Will ‘experience factor’ matter when the Bears’ Matt Nagy faces Bill Belichick?
Subscribe for unlimited digital access.
Try one month for $1!
Subscribe for unlimited digital access. Try one month for $1!
No other coach in professional sports would have dug as deep as the Patriots’ Bill Belichick did Wednesday.
Belichick, who has a well-documented passion for the early days of his sport, paid brief tribute to two former two-way Bears stars he considers among the greats to ever play the game: Hall of Famers Bill Hewitt and Danny Fortmann. The former made his debut in 1932, the latter in 1936.
It was a nod to history that Bears coach Matt Nagy probably could appreciate. Nagy embraced the franchise’s history immediately upon his hiring. The first play he ran as a head coach, out of the Bears’ vaunted T-formation, was called “Papa Bear Left.”
Belichick, though, has lived the game’s history. Nagy is just getting started.
Belichick has coached 374 regular-season games, the most among active coaches and fifth-most all time. Nagy has coached five. No active NFL coach can claim fewer, though the Lions’ Matt Patricia also has coached five.
Belichick, 66, has coached 39 playoff games, the most in NFL history. His first game as a head coach came in 1991 with the Browns — when Nagy was 13.
For all the matchups that will define the Bears’ most meaningful test of the season — quarterback Tom Brady vs. the Bears’ defensive backs or Bears outside linebacker Khalil Mack vs. whichever two blockers the Patriots send his way — none will stand in starker contrast than the coaching battle with its obvious experience gap. Nagy acknowledged as much when asked how planning for Belichick was different than planning for any other coach.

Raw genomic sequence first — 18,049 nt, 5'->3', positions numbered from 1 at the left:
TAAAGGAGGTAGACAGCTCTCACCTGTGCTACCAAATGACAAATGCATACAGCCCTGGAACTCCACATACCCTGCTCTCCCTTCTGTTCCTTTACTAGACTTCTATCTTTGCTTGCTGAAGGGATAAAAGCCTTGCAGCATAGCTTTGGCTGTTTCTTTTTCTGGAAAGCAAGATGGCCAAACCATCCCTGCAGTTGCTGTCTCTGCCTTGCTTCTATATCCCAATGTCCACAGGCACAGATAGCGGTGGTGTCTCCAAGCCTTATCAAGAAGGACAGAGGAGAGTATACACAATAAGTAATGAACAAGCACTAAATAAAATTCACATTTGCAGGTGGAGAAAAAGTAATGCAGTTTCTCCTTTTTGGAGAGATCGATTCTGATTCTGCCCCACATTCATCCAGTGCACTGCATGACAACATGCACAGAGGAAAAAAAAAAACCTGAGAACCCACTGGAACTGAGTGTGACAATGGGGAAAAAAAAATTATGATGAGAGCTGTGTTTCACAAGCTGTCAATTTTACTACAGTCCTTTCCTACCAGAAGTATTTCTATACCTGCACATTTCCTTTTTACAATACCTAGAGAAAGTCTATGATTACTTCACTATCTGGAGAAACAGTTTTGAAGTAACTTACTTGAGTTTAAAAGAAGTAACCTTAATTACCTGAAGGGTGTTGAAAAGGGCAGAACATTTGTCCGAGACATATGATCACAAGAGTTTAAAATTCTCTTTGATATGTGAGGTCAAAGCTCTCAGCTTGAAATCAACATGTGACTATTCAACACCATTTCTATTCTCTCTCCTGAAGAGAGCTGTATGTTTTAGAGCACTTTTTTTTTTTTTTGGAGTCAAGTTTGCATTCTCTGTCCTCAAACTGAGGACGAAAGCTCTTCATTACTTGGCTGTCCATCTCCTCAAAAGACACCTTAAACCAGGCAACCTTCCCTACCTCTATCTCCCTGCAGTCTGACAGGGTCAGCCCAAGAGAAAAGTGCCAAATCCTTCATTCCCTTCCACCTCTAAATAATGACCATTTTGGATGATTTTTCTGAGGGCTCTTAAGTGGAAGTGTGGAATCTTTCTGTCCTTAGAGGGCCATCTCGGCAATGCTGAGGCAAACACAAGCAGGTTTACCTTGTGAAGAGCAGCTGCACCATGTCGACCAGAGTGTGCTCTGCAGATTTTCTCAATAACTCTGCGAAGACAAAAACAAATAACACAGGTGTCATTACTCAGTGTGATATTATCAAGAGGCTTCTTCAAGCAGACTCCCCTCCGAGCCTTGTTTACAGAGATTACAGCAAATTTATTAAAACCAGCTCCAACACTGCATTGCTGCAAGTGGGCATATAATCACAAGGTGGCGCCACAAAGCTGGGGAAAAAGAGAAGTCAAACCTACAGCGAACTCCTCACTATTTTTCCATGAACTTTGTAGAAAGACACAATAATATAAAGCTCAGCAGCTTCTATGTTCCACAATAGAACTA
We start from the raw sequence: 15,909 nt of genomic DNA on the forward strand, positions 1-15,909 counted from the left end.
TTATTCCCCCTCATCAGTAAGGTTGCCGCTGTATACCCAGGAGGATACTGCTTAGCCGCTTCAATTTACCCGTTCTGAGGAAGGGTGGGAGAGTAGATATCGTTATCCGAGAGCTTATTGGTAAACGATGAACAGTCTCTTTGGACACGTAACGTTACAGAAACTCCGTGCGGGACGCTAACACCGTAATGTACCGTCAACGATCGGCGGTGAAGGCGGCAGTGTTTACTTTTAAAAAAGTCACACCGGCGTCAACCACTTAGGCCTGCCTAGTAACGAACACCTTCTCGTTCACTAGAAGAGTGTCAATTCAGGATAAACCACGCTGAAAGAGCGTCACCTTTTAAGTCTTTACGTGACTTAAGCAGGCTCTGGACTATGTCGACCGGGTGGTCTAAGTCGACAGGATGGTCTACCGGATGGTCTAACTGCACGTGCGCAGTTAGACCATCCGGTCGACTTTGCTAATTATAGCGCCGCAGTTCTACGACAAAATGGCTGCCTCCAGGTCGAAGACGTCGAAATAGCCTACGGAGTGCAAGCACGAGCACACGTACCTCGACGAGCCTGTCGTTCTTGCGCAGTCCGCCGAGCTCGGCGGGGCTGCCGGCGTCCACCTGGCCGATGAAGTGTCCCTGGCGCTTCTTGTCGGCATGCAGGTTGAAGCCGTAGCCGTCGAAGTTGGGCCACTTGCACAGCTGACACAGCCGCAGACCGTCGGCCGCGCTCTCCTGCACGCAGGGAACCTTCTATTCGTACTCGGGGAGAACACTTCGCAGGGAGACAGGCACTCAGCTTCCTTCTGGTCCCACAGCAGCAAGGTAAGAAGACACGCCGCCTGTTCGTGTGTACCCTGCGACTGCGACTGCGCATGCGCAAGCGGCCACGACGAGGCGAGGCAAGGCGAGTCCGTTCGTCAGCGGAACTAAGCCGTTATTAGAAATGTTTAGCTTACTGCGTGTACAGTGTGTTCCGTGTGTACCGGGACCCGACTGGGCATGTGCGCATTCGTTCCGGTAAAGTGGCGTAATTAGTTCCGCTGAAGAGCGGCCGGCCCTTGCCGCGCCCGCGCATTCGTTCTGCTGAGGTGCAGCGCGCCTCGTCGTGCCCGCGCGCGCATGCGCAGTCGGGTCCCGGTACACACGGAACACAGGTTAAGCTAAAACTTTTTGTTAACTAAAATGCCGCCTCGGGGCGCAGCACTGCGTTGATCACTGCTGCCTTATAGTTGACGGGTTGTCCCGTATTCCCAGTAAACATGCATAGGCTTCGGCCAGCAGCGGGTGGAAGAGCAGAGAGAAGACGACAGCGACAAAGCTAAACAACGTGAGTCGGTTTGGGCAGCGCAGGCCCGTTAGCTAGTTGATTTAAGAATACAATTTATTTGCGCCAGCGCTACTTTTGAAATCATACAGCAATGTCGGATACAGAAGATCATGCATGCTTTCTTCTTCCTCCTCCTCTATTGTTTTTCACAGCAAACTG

“The experience factor,” Nagy said. “You could say that for him vs. me, being a first-year coach, with all the experience he has as a head coach, a lot of different ways to go about attacking the team. A lot of volume. And his library’s pretty big with regard to experience of different offenses that he has gone against and had a lot of success with.”
Belichick’s ethos boils down to three words: “Do Your Job.” Nagy’s is a tad more Generation X: “Be You.”
“He’s been around football for so long, and he knows the game inside and out,” Patriots tight end Rob Gronkowski said. “It’s just unbelievable, just learning from him and just the situations he presents to us and coaches us and helps us out so we’re ready on the field. . . . He’s just hands-down the best I know — the best, hands-down, of football knowledge.”
Nagy was wise enough, when he took the Bears job, to lean on an experienced defensive coaching staff. Coordinator Vic Fangio is in his 32nd year as an NFL assistant. Defensive backs coach Ed Donatell has coached 27 years in the NFL, and inside linebackers coach Glenn Pires can claim 22 years.
“Coach Nagy and his staff certainly deserve a lot of credit,” Belichick said. “It’s not a one-man band. They’re all doing a good job. It’s a good football team.”
“This really looks like a 5-0 team to me, if you change one or two plays,” Belichick said.
For the Bears to get to 4-2, though, they’ll have to get past perhaps the greatest coach of all time Sunday.
“I know I really respect him a lot, greatly, as a head coach and as a defensive-minded guy,” Nagy said.
“For us, I’m always going to go back to trusting what we do and controlling what we can control because inevitably, no matter who it is, there are always some surprises at times.”